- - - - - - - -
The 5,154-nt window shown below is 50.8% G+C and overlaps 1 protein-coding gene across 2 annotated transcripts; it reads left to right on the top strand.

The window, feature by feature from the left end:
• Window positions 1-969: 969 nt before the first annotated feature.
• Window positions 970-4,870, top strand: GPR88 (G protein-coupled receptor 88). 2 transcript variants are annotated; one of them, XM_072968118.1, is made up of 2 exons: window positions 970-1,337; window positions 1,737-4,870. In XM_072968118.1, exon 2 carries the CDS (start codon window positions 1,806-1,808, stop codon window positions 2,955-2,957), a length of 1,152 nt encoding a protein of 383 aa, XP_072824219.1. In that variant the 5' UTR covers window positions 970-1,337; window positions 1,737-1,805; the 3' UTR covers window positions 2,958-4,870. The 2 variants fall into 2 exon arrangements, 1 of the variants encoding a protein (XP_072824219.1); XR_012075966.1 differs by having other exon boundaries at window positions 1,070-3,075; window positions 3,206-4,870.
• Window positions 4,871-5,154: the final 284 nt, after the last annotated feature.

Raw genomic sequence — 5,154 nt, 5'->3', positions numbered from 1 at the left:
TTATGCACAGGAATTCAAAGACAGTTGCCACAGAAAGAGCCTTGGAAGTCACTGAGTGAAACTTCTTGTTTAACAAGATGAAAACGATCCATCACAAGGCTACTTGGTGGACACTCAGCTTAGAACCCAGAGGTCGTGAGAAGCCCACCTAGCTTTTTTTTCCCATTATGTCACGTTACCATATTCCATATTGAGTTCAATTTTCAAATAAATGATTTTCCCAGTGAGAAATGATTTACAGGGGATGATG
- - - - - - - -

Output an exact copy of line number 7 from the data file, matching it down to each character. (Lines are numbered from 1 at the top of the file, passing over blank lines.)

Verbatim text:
TTATGCACAGGAATTCAAAGACAGTTGCCACAGAAAGAGCCTTGGAAGTCACTGAGTGAAACTTCTTGTTTAACAAGATGAAAACGATCCATCACAAGGCTACTTGGTGGACACTCAGCTTAGAACCCAGAGGTCGTGAGAAGCCCACCTAGCTTTTTTTTCCCATTATGTCACGTTACCATATTCCATATTGAGTTCAATTTTCAAATAAATGATTTTCCCAGTGAGAAATGATTTACAGGGGATGATG